August 29, 2022
When we left off, the navigators were taking calls, pouring over phone records, matching up medical information and images to patient profiles and checking to see if they had left the iron on downstairs.
“The Navigators” does sound like a Marvel or DC Comics franchise, doesn’t it? Of course, everyone knows, in this world, not all superheroes wear a cape.
We profiled 3 nurse navigators, all working from home, in last week’s blog. Our director of nurse navigation, Teri Banman, connected me with Corrie House and Carol Are, who help cancer patients navigate the process of care – from their first call through their first appointment and a detailed treatment plan thereafter. The purpose is for a clinically trained professional to walk with patients all along the way.
Sara Soliman, RN, BSN, CPN, is the focus of this second part of this story. Not that she wants the attention or thinks she’s something special. But she is special at The University of Kansas Health System in that she’s a navigator who does see patients face-to-face.
Navigation is churning and burning behind the scenes to make this happen,” Sara Soliman said. “I love all the guts and glory that takes place in navigation. I didn’t want everyone to think I did this all on my own. – Sara Soliman, RN, BSN, CPNNurse Navigator
A navigator in action
First, she’s a bit of a hybrid. Soliman, married to Tyler and mother of 3 children, has spent her nursing career in pediatrics. Now she’s the first nurse navigator for the health system’s new Proton Therapy Center. She also navigates for pediatric cancer patients in general, whether they end up in proton treatment or not.
“I got lucky with my role,” she said. “I fought hard to keep peds. I had to see my patients. Having someone close is a sense of comfort for patients.”
The health system had an ace in the hole when they opened the proton center in May.
“As a radiation oncology nurse, Sara supported Dr. Ronny Rotondo and the pediatric program,” said Darrin Kistler, senior director of radiation services. “The proton navigation position is a perfect fit for her background, training and education.”
A key role in patient care
“I ‘get’ peds oncology,” Soliman said.
When the health system started building the proton program, which uses a pencil-size radiation beam to zap tumors, leaders knew the clinical and administrative team needed to be as impressive as proton technology and the massive machine itself, housed at our main campus in Kansas City. Soliman, an RN, is surrounded by internationally known radiation oncologists, medical physicists, radiation therapists and dosimetrists (they figure the dosage of radiation).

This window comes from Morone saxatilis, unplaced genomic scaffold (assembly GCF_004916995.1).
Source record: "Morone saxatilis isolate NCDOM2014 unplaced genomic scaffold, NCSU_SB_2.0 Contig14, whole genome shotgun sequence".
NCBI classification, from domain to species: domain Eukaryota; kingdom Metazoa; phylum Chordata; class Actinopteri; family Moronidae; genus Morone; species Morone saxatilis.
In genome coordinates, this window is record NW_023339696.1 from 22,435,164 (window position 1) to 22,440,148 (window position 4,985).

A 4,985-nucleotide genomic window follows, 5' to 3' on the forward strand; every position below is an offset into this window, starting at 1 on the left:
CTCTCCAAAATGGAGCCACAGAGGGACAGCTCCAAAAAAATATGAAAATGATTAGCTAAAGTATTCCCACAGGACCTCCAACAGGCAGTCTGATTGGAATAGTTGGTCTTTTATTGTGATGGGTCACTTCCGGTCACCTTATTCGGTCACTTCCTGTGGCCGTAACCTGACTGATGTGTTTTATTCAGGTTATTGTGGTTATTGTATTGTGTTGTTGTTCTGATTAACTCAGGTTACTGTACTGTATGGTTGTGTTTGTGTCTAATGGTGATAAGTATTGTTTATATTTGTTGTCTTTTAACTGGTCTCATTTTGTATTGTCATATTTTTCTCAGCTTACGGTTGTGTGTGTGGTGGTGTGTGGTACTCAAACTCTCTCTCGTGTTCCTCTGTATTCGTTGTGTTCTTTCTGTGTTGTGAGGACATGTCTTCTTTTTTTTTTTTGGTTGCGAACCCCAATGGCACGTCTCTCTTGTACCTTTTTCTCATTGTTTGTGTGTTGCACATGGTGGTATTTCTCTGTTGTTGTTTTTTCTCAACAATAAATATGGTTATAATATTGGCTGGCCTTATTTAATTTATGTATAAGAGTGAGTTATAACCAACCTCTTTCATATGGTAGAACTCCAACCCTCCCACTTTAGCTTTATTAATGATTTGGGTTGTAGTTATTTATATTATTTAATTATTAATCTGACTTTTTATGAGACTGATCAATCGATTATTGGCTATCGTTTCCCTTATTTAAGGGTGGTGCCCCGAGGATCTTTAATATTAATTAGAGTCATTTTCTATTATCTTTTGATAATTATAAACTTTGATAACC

She’s the proverbial front door, the company clerk, the person who makes sure that clinicians are connected to patients (young and old) and patients know what’s going to happen, as much as possible. Talking to them first, then seeing them in person when they arrive, gives Soliman a chance to witness an advocacy approach to care and be a part of it.
“Navigation is churning and burning behind the scenes to make this happen,” Soliman said, hilariously. During my TV news career, we used to refer to people like Soliman as “a talking soundbite,” and you get the feeling she doesn’t mean to be. She’s very good at expressing how important navigation is in this unique role and her shyness about being called out.
“I love all the guts and glory that takes place in navigation. I didn’t want everyone to think I did this all on my own.”
We know you didn’t, Sara. But it makes a good superhero story.
Nurse navigators support patients through the unfamiliar world of treatment.
In other news
We win again!
In another tight competition with Nebraska Medicine’s staff, The University of Kansas Health System’s employees have won the Step Into Summer challenge for a second year in a row. We previewed the competition with a Toby’s Take Step Into Summer blog post in early July. Considering the hundreds of participants and the number of hot days during the competition to see which organization could combine to have the most steps, this was CLOSE. We came out on top by just 8,978 steps.
The best news? The win generates a $3,000 donation to the American Cancer Society Hope Lodge. As back-to-back champs, let’s go for a 3-peat next year!
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